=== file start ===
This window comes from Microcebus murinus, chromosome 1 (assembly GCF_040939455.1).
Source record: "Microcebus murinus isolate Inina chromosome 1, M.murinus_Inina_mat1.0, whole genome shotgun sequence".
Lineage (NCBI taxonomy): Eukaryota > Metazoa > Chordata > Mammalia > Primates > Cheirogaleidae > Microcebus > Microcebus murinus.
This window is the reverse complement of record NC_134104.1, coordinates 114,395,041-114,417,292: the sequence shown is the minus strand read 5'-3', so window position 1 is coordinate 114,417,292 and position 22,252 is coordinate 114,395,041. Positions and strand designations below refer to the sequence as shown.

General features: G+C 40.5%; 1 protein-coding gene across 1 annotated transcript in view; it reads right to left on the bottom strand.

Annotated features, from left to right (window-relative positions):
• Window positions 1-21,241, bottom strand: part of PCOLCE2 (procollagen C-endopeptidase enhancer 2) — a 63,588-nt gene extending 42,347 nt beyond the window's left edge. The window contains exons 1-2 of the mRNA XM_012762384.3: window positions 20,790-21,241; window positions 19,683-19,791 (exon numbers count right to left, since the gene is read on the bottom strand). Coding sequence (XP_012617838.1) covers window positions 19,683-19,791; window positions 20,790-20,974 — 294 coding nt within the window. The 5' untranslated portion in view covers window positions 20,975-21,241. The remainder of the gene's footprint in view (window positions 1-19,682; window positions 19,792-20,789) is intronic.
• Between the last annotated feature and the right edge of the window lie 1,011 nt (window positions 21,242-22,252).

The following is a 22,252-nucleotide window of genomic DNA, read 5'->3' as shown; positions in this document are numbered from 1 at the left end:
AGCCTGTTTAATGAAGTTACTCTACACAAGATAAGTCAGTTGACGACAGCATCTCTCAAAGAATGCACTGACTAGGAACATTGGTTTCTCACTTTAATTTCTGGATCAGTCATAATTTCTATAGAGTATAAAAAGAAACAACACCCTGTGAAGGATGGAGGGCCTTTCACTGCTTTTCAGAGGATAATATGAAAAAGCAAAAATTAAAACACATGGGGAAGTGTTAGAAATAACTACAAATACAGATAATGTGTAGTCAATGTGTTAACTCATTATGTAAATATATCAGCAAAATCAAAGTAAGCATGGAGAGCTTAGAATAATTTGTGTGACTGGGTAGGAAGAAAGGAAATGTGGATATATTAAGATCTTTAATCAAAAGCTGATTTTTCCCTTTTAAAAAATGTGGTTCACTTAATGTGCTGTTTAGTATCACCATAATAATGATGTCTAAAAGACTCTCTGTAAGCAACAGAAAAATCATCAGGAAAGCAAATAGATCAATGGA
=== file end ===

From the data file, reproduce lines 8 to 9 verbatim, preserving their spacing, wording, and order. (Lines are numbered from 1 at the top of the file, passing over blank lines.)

• Between the last annotated feature and the right edge of the window lie 1,011 nt (window positions 21,242-22,252).

The following is a 22,252-nucleotide window of genomic DNA, read 5'->3' as shown; positions in this document are numbered from 1 at the left end: